You never really want to burn your bridges.
As mentioned elsewhere in these pages, the Mexican tradition of the “puente“ —sneaking in an extra day of rest or play between a weekend and a national holiday— was capable of withstanding the modern industrialized bank holiday Monday, or its local equivalent.
Experience in the country’s bicentennial year offered some examples of Mexican adaptability to those foreign practices that could be considered “conveniente” for the national cause, without giving up the desirable local aspects of social life.
The 200th anniversary of Mexico’s Independence fell on a Thursday —the “grito” was Wednesday night, and the day off was Thursday, Sept. 16. But the prospect of people going back to work Friday meant that a number of the special events planned around the landmark celebration ran the risk of being under-attended.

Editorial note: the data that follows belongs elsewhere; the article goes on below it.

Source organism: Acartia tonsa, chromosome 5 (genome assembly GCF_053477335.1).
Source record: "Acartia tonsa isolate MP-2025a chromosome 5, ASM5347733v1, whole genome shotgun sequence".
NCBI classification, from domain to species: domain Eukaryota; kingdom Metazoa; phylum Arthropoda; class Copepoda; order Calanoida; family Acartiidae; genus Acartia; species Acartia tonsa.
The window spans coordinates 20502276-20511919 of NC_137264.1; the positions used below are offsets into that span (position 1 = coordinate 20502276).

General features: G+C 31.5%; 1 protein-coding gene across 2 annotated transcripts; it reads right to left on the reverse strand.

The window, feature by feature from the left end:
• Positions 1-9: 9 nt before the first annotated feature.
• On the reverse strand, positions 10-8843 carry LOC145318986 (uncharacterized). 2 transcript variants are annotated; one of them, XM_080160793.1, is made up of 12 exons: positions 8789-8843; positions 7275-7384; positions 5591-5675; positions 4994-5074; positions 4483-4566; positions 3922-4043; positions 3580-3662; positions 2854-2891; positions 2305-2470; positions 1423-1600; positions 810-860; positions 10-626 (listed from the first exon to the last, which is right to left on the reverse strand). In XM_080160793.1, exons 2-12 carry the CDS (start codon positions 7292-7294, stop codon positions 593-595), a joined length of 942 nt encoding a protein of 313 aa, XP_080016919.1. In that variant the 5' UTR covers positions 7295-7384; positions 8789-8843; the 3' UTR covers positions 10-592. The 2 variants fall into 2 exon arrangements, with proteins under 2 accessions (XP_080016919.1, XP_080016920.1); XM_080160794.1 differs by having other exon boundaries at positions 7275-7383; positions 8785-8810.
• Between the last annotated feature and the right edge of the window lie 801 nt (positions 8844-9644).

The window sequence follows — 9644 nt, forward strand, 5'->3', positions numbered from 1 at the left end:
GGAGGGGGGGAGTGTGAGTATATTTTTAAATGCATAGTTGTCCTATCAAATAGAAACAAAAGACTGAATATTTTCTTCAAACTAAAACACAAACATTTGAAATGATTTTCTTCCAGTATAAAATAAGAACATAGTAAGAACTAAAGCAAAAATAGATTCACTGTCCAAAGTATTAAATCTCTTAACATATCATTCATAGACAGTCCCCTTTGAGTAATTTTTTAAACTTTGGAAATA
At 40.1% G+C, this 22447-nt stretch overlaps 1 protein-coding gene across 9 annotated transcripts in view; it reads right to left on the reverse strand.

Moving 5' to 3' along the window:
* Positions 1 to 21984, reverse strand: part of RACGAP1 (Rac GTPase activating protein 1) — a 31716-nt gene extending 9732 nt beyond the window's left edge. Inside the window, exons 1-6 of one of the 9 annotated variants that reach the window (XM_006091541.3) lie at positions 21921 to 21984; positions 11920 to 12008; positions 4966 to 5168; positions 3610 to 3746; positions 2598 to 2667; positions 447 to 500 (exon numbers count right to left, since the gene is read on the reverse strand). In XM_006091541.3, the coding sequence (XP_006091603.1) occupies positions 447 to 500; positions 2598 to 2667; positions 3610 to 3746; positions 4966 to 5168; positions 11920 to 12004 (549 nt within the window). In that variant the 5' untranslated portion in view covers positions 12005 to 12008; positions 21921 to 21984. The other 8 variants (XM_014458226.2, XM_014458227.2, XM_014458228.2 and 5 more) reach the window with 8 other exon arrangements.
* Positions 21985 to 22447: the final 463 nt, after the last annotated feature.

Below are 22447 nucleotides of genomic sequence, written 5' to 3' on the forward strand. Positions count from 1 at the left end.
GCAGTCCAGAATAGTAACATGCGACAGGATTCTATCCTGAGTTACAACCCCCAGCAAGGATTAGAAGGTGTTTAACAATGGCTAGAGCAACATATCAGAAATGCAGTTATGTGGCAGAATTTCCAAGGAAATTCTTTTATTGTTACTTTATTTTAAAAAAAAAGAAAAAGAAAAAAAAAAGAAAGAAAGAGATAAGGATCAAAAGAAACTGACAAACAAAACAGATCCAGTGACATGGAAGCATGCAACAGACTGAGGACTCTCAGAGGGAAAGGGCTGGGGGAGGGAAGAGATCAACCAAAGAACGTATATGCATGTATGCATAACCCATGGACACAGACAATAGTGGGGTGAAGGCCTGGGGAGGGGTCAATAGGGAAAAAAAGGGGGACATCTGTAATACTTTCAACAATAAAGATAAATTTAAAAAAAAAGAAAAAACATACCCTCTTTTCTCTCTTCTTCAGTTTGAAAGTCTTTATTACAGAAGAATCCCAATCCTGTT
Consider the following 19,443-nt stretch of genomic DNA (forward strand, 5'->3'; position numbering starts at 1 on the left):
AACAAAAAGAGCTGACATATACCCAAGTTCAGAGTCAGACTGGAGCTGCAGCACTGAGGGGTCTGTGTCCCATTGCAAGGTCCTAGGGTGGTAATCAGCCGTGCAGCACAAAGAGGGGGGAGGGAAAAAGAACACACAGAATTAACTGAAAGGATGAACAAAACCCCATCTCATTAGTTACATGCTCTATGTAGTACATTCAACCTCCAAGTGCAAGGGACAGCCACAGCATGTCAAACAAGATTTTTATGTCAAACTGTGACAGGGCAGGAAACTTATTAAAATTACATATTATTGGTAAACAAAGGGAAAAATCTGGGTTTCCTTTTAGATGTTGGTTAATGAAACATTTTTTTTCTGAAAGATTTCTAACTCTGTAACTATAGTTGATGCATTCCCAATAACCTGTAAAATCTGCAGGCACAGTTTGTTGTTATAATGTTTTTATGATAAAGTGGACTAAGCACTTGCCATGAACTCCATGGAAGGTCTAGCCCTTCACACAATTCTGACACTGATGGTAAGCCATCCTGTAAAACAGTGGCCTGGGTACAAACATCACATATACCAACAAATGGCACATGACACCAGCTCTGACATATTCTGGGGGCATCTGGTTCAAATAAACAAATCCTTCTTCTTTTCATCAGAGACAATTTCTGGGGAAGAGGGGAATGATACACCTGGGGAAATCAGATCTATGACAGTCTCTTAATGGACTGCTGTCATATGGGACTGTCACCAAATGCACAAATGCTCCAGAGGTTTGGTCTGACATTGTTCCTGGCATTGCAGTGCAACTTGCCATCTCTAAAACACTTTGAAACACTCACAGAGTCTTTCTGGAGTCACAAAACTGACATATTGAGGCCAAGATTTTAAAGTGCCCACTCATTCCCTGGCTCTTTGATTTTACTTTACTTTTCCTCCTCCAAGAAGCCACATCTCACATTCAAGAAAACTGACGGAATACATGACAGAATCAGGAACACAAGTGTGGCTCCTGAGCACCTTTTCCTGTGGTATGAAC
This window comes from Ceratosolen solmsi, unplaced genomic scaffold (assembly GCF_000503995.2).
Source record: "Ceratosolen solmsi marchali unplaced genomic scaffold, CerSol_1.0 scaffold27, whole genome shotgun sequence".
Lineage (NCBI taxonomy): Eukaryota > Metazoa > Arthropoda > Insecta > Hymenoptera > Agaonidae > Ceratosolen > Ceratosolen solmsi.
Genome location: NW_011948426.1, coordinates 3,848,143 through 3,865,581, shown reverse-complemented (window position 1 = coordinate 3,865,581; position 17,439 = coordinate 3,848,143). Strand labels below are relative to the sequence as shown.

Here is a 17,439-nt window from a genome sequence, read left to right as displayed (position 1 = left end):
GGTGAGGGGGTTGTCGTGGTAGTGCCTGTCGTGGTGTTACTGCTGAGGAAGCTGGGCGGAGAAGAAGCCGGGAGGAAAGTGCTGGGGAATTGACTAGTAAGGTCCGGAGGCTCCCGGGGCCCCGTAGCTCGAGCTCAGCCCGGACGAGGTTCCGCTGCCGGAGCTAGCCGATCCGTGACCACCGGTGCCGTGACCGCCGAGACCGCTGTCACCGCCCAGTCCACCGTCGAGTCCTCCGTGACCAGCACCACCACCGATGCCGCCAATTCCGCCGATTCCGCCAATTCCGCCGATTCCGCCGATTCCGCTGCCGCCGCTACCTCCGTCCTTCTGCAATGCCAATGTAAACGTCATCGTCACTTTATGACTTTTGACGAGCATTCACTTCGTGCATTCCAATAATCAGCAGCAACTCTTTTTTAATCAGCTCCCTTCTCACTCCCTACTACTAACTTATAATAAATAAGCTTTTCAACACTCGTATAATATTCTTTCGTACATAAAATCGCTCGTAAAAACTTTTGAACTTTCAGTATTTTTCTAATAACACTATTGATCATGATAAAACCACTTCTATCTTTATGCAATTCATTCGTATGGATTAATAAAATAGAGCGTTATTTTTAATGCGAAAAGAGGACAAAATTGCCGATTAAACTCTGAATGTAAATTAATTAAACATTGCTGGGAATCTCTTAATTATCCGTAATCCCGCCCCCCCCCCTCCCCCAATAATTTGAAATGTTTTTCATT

One presidential decree later, and Wednesday, Thursday, and Friday were school and government holidays, while Thursday and Friday were bank holidays—and not a peep out of the usual naysayers about competitiveness, the division of powers, Mexico’s position in OECD education charts, etc., etc.
The next holiday in the bicentennial year was Nov. 2, All Souls Day, better known in Mexico as Day of the Dead, or Día de los Muertos. This was a Tuesday and clearly fell into the category of a natural puente, prompting one American resident relatively new to Mexico to ask on Monday: “What’s the deal with these puentes? there was no traffic on the roads this morning.”
As history would have it, 2010 was also the 100th anniversary of the start of the 1910-1917 Revolution. Revolution Day is usually one of the least noted of the national holidays, and Nov. 20 falls on a Saturday this year. But it is also one of the three holidays that was moved to the nearest Monday, or more specifically in this case, the third Monday in November, demonstrating the conveniencia of certain imported customs.
But nothing in this life is free, and even puentes come at a cost. The following three holidays —Guadalupe Day on Dec. 12, Christmas Day, and New Year’s Day 2011— all fell on weekends.
Ni modo, se acabó.
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